• When should a new vendor be contracted?The best time to move to a new vendor can be a complicated decision. Sometimes your regulators may “suggest” it. Your board of directors may influence the change, or internal policy can require that a vendor be used for a specified period of time. However, in the absence of guidance here are some of the indicators that may lead to change. 1) Year-over-year findings are fewer and ratings are flat. 2) The vendor organization has changed hands or experienced high staff turnover. 3) More obvious telltales may include unfavorable news stories or pending legal action. Barring the unsavory, vendors that remain in good standing can always be included for special projects, or incorporated back into the mix in the future.
  • How many bids should you be reviewing?Bids are or should be no cost and no-pressure. Go ahead and accept bids from as wide a cross-section of vendors as time permits. This will allow you to familiarize yourself with the services and measure them based on your selection system. Consider your schedule and bandwidth as the measure for the number of bids to accept. Communicate (email is fine) bid review status in a timely fashion to participating vendors, whether they made the short list or not. Their response should always be gracious and express appreciation for the opportunity to compete. Anything less is a reason to remove them from future consideration until something changes.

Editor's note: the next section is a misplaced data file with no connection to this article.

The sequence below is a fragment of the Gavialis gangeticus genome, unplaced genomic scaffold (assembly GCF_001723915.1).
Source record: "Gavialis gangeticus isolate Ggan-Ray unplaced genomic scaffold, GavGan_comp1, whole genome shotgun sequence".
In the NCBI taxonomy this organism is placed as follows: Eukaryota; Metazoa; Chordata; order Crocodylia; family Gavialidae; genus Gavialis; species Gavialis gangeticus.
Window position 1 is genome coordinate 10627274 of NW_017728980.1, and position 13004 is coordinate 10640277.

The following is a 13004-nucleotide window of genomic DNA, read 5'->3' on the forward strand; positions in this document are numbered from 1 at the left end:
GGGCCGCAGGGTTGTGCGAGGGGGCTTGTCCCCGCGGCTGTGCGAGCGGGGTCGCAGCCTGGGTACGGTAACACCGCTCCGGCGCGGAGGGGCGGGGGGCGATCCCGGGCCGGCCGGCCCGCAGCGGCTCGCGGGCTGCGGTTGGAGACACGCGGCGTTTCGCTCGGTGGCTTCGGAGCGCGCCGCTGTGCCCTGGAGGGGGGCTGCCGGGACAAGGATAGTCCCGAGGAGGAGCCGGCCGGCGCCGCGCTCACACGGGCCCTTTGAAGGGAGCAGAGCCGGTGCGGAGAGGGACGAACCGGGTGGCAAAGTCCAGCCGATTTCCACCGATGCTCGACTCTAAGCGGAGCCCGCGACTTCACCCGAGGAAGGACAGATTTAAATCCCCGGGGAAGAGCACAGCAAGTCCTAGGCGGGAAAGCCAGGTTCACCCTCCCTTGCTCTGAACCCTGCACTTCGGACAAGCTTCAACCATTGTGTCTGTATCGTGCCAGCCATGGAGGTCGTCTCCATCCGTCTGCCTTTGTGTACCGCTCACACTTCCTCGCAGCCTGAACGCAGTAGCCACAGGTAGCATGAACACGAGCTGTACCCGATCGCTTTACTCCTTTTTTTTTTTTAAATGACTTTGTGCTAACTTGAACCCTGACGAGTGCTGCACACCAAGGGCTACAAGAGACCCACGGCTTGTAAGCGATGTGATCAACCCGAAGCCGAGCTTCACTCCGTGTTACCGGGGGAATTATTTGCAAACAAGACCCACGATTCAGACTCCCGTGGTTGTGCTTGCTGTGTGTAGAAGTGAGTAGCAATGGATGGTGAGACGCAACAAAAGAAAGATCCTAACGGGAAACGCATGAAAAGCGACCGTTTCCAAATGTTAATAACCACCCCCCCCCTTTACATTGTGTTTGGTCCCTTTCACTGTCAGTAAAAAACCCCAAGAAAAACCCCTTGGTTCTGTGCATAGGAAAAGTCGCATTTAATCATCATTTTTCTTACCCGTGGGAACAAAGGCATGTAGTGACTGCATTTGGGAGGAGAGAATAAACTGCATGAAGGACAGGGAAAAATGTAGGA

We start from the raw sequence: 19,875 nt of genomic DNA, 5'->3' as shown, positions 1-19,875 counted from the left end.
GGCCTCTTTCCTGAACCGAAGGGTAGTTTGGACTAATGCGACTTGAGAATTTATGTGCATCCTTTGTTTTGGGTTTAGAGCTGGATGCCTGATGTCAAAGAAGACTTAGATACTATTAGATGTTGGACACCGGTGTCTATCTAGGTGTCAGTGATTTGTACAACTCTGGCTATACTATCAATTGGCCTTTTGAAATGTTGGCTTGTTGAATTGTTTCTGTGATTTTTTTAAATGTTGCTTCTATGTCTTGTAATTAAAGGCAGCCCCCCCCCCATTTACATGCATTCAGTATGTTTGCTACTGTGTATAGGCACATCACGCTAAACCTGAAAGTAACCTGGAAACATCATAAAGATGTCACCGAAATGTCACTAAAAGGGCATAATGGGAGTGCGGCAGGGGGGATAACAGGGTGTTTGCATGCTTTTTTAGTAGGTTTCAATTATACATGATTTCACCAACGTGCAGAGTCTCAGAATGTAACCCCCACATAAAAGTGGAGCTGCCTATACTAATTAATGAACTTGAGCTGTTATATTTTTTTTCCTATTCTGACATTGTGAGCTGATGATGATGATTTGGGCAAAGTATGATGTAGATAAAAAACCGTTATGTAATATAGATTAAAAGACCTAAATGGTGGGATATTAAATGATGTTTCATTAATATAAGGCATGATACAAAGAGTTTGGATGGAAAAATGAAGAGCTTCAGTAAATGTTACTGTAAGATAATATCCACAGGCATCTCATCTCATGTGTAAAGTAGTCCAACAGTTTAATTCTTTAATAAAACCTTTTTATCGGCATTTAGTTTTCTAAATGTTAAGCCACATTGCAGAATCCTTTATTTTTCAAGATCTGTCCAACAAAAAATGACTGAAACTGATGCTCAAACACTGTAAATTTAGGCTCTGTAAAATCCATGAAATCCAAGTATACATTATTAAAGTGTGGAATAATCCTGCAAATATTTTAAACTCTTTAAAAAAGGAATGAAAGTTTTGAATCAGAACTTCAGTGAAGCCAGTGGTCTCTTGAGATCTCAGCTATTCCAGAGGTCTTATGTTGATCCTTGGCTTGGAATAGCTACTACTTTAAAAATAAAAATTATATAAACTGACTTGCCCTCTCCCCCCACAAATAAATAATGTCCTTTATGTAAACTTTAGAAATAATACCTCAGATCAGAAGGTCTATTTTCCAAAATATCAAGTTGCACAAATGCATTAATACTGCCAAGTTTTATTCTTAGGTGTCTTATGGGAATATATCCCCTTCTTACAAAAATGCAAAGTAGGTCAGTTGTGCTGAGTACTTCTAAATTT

• Engagement Timing –If a vendor books out at least 90-days in the future, that’s actually a good sign. It means that your peers are selecting that vendor too and likely because they are competitive and competent. Consider your schedule when requesting bids. If you’ve been tasked with receiving vendor bids, taking a first pass to determine which ones make the short list and if the time to engagement is short, there may be times when a vendor cannot schedule in short order. While most firms want to do their best to work with your schedule, longer term planning will assure that your schedule can be managed to your expectation rather than having to accept the number two or three choice for vendor.
  • Do you want the truth?Jack Nicholson in the movie: “A Few Good Men” roared “You can’t handle the Truth!” depicting a war weary marine officer during a court martial. Luckily, the less dramatic truth is that your IT assessment results are based on a point in time, they are objective and without malice. If year after year the board has allocated proper budget and acknowledged that work should be completed to mitigate findings then IT staff should be able to demonstrate their course of action. New risks and vulnerabilities present almost daily. The landscape from year-to-year can be peppered with findings that did not exist previously. If your assessment is nothing more than a rubber stamp on a check list there is no value. Choose a vendor with conviction, not one that will let things slide because it could be painful to hear the truth. Given the stakes, truth in the light of day will always be a better outcome.

Authored By: Bill Brock

2018-04-12T23:08:15+00:00